and just because flattery would get you everywhere Eddie adds "You are soo good at buying things, Mama!"
|Mama, can we buy it?|
As a keen gardener, Eddie loves visiting the Burford garden centre. We don't go there as often as he wants, as I don't drive, and though there are buses going to Burford, they stop very far from the garden centre, and there is no proper sidewalk. It looks like people are totally discouraged from walking there and you basically rely on the cars. So we usually ask a friend to take us there by car, and my little man relishes every moment of the trip. Unlike me, he feels fine in the car.
It has become a bit of a tradition that we first browse the shelves at the food court of the garden centre and buy a few delicacies. The range of food products is extensive, but everything is overpriced (expect to pay much less for the same food products in Waitrose).
Eddie requests his croissant with butter and jam, I have a cup of tea with a pastry or a slice of cake.
Of course, the main attraction of the garden centre is the gardening equipment and plants.
The garden centre is a big compound, you can almost get lost, admiring the flowers and the other plants. They also sell some beautiful wooden furniture, very British, aka old-fashioned style clothes (you would expect this type of clothes on the caricatures about the British snobs, or in photos like you see in Country Life), and vintage crockery and china (probably my favourite area of the garden centre).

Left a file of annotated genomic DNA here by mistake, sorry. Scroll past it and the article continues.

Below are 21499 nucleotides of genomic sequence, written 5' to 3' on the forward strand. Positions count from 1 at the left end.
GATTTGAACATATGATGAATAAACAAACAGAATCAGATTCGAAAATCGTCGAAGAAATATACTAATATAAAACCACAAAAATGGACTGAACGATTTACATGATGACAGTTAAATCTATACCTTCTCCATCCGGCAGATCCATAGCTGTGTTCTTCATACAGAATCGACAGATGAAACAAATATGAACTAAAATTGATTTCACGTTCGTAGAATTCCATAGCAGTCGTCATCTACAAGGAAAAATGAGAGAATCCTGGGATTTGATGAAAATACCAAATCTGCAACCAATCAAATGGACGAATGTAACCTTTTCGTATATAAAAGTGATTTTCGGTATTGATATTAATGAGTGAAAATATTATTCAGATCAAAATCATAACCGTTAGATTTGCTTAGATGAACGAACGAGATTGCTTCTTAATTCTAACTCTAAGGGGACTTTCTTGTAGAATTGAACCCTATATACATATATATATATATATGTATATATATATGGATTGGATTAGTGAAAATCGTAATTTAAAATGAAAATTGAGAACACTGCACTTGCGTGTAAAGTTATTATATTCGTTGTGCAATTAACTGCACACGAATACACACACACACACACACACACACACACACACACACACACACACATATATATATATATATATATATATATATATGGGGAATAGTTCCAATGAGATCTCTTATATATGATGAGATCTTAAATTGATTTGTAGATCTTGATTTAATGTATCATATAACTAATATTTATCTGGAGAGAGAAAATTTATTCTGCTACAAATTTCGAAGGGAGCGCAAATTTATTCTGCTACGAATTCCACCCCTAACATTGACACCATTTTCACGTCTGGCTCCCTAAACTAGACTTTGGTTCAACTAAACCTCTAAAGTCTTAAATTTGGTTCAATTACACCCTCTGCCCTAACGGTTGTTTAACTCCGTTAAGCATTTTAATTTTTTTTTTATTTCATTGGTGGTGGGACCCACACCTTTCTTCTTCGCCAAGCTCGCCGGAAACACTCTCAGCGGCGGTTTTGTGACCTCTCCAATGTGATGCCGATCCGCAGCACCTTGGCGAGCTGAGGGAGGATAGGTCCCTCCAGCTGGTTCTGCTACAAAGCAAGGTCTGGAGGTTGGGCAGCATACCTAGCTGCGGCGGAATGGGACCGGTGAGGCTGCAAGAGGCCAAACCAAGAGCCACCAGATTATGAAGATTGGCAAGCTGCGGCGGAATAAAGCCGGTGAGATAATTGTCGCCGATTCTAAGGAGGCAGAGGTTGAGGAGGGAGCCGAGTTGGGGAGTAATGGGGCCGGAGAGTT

|Wouldn't that bench look super in our garden?|
With plants you have to be careful, despite being a garden centre, they clearly don't have enough stuff, and some of the pots are overturned, some plants are wilting already, and some (especially the established trees in pots) are clearly diseased.
Buying plants there is a bit of a pot luck. For example, all the tomatoes I bought there in spring are doing well, and we had already quite a decent harvest.
The grafted cucumber plant which was supposed to be mould-resistant and cost an arm and a leg (£5,to be precise) proved to be very much prone to mould, just like its simple, less pricey brothers.
Despite the prices and unreliable live produce, we usually enjoy visiting the centre, and my Mum who came with us the last time we went there, was admiring the flowers. She was particularly impressed with the blue salvias.
|My Mum is admiring the blue salvia|
|Just look at these beautiful hydras!|
I am trying to decide which fruit tree to buy to add to our garden, and I am still undecided. In the meantime I got this thornless blackberry bush with very sweet berries.
I love looking at the fruit trees in the centre and imagining how they would look in my garden. I would love one more apple tree. Cherry tree? Would I ever be able to enjoy the cherries, as I am battling with the birds as it is, they are total pests when it comes to berries. I managed to save the red currant bushes this year, as I covered them not only in the netting but in the fleece as well.
Ideally I would love a rowan tree, as it reminds me of my home. In Russia we make a very tasty runny jam with the rowan berries, which are soaked in the cold water for 24 hours (you need to change the water a few times) to get rid of the bitterness. The jam is very pretty, with the berries becoming colourful transparent gems. Now wouldn't that be magical to recreate a piece of homeland in my own garden?
|A new blackberry bush in our garden|